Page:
Mediacom is the dominant cable provider in Iowa, particularly in Des Moines and the Quad Cities area of Davenport, Rock Island, and Moline. Even though Cubs games on the channel are subject to blackout, viewers in Iowa will get to see Cubs games on Marquee when the channel launches on February 22.

Other deals reached so far include Charter Communications (Spectrum) and AT&T, whose DirecTV, U-Verse, and AT&T Now customers receiving the channel. But notably absent are three major Chicago-area providers: RCN, WOW, and Comcast. In an appearance on WSCR-AM Wednesday, Cubs President of Business Operations Crane Kenney said Marquee achieved 40 percent of the channel’s carriage goals, and is already negotiating with Comcast, not to mention other streaming services such as Fubo and Hulu (he did mention PlayStation Vue, but that service is shutting down in January.) Kenney also said an app is in development.

Comcast is Chicago’s largest cable provider by far covering all points of the city proper and most suburbs while RCN serves the lakefront areas stretching from Rogers Park to Hyde Park. WOW serves mostly Chicago’s South Side.

Also yet to strike a deal is satellite provider Dish, who is currently in an impasse with other regional sports networks including NBC Sports Chicago, Sinclair’s Fox Sports Net, and Colorado’s Altitude, who recently struck a deal with DirecTV to return to the airwaves. Any deal with Marquee would be tied to Sinclair’s other RSNs. But with Dish reporting a surge in customers in the third quarter, it gives them some more leverage against both Sinclair, Altitude, and NBC Sports Chicago, at least for the moment.

Earlier, Mediacom struck a new carriage deal with NBC Sports Chicago.

In other Marquee news, the channel this week named MLB Network’s Michael Santini as their senior vice president of programming and production. 

Marquee plans to carry up to 150 regular-season games for 2020 and beyond, and is the exclusive home to Chicago Cubs baseball. Marquee has also added its first non-baseball sport – if you can call it that. In a deal including all of Sinclair’s RSNs, the channels plan to begin carrying the company’s Ring Of Honor Wrestling, starting Friday (beginning in February for Marquee.)

Marquee Network sizzle reel:

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Fox swaps Charlotte stations for Nexstar’s Seattle outlets; acquires Milwaukee’s WITI

Sale reunites WITI with Fox ownership

In a deal that finally gives Fox ownership of local stations in the Emerald City, Nexstar agreed to sell their Seattle duopoly in exchange for the network’s duopoly in Charlotte.

The stations in the deal include Seattle Fox affiliate KCPQ-TV and My Network TV affiliate KJZO-TV; Fox-owned WJZY and My Network TV station WMYT; and Nexstar’s Fox affiliate in Milwaukee, WITI with the price tag around $350 million. Nexstar acquired Tribune Media in a $4.1 billion deal earlier this year.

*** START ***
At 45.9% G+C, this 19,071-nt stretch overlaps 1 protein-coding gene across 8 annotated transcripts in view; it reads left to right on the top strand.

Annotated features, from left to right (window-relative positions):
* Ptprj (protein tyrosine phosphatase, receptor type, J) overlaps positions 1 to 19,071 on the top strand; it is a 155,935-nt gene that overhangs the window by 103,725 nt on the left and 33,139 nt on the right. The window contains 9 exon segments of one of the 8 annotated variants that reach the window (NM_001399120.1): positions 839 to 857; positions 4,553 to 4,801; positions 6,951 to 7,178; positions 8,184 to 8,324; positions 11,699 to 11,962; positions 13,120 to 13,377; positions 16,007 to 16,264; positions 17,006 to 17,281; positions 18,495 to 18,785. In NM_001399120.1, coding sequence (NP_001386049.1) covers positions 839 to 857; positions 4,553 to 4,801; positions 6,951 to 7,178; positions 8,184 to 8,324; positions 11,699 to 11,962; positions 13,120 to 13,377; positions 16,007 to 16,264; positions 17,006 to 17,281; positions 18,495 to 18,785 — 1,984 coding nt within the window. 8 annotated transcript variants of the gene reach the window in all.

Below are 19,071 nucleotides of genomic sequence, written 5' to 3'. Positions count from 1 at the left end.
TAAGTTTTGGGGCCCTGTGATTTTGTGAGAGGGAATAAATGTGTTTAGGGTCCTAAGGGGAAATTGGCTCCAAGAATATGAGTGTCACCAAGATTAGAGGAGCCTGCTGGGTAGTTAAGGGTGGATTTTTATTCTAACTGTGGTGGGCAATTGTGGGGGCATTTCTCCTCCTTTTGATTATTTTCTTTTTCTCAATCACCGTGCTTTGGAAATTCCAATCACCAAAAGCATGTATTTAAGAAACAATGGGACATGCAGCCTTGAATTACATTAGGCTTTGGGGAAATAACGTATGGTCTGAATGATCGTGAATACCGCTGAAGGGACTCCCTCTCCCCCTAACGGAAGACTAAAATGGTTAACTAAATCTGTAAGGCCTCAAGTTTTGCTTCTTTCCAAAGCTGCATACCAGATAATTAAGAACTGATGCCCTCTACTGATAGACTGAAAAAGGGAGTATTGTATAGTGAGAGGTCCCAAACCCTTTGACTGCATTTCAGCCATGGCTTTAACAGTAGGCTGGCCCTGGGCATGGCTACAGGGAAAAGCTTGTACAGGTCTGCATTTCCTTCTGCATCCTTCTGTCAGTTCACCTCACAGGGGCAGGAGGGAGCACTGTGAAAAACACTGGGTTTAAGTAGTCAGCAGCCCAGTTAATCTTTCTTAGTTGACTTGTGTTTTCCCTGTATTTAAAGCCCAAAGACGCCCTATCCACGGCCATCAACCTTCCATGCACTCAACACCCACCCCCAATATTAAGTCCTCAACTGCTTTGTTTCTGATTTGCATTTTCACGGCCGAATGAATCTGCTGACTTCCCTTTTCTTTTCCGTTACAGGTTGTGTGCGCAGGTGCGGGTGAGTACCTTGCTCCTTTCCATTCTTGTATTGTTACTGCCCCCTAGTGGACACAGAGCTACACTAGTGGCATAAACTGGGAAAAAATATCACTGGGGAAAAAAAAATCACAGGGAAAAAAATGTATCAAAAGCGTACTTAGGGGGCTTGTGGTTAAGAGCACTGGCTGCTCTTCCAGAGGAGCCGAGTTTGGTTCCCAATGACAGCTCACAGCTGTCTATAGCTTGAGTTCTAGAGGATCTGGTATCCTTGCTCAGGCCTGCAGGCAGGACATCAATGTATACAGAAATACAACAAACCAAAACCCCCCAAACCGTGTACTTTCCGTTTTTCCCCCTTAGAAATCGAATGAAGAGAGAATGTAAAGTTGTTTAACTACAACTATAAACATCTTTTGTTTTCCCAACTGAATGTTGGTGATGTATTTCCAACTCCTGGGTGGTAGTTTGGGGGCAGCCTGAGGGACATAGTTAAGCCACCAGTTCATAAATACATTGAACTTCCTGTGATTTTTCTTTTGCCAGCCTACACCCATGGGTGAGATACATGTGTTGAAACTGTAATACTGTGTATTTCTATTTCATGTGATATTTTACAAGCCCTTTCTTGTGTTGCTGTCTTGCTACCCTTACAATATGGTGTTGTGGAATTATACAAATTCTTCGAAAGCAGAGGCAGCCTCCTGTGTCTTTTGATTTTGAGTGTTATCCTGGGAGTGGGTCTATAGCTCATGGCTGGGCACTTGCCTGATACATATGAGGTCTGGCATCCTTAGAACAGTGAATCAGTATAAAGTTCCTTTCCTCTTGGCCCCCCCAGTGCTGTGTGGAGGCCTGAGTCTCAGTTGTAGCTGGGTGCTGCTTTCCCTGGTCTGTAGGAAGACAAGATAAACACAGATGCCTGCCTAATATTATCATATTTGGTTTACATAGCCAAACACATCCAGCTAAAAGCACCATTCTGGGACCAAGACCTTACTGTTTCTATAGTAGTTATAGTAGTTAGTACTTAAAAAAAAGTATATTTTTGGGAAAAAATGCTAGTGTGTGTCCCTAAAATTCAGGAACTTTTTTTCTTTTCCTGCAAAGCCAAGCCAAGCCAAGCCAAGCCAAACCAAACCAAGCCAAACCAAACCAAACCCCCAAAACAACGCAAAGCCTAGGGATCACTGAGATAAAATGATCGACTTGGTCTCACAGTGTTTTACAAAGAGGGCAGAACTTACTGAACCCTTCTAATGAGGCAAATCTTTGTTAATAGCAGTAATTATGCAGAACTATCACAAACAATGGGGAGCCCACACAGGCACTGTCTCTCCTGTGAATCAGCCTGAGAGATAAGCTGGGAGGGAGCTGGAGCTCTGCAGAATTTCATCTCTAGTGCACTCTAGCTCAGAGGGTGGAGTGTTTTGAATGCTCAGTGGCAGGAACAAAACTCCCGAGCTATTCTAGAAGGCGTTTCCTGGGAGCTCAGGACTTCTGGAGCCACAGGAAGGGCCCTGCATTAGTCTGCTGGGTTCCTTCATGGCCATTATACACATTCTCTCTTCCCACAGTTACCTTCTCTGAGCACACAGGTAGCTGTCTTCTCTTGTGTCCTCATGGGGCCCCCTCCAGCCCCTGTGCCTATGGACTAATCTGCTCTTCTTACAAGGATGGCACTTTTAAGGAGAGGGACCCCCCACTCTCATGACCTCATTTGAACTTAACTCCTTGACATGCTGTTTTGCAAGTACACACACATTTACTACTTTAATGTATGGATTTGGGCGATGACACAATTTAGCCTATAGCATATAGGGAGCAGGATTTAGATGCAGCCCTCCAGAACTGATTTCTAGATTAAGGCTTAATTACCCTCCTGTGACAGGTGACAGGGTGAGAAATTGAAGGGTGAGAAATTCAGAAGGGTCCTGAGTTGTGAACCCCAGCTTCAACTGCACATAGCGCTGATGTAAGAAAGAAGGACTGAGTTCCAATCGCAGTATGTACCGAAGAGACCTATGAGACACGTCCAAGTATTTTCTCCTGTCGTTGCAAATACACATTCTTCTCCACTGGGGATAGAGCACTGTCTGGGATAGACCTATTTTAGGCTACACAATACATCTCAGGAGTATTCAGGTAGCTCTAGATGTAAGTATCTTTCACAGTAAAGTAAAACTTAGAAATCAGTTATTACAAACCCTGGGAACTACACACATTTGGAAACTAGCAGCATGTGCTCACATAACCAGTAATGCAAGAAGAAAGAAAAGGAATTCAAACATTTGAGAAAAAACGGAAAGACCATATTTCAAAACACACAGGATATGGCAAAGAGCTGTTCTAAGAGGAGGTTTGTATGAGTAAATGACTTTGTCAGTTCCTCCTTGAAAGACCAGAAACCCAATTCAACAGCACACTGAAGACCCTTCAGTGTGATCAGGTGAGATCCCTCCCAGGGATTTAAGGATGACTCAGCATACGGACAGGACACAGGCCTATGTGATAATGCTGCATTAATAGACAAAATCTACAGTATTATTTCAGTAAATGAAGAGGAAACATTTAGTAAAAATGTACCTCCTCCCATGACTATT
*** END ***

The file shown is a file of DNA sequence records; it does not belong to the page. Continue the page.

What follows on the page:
The WITI sale returns the station to Fox ownership; the previous incarnation of Fox (News Corp.) owned WITI from 1997 to 2008. WITI was one of eight CBS affiliates who defected to Fox in 1994 in the New World deal as Fox would buy the company outright in 1997.

Fox stunned observers by acquiring then-CW affiliate WJZY and WMYT from Capitol Broadcasting in 2013, stripping the Fox affiliation away from WCCB-TV.

“This acquisition expands the reach of one of Fox’s core assets, our television stations portfolio, and further strengthens what is already a highly profitable and cash generative business. Fox Executive Chairman and CEO Lachlan Murdoch said. “The Seattle and Milwaukee markets both overlap with key sports markets, creating significant opportunities for growth and collaboration.”

Jack Abernathy, CEO of Fox Television Stations, added: “Acquiring stations in these high-performing NFC markets enhances our already strong nationwide footprint and further demonstrates Fox Television Stations’ commitment to serving our viewers, advertisers and local communities.”

Oddly, the stations Fox is selling to Nexstar is in an NFC market, home to the Carolina Panthers.

Fox is entering a market it long has covered since it is home to the NFC’s Seattle Seahawks while Milwaukee is home to the nearby Green Bay Packers as the network has rights to the NFC package and Thursday Night Football. In addition, Fox has rights to a few regular-season Major League Baseball games plus the World Series and home to the Seattle Mariners and Milwaukee Brewers.

Fox had a tense relationship with then-owner Tribune Media over KCPQ, even going as far as serving a termination notice of their affiliation agreement in 2014. Fox proposed to buy a local station licensed to Bellingham, Wash. near the Canadian border but dropped those plans after deciding to stay with KCPQ, but with Fox increasing the amount of reverse compensation the station had to pay. When Sinclair tried to buy Tribune in 2017, it offered to sell several stations to Fox, including KCPQ and KJZO but fell through after the FCC put the brakes on Sinclair-Tribune.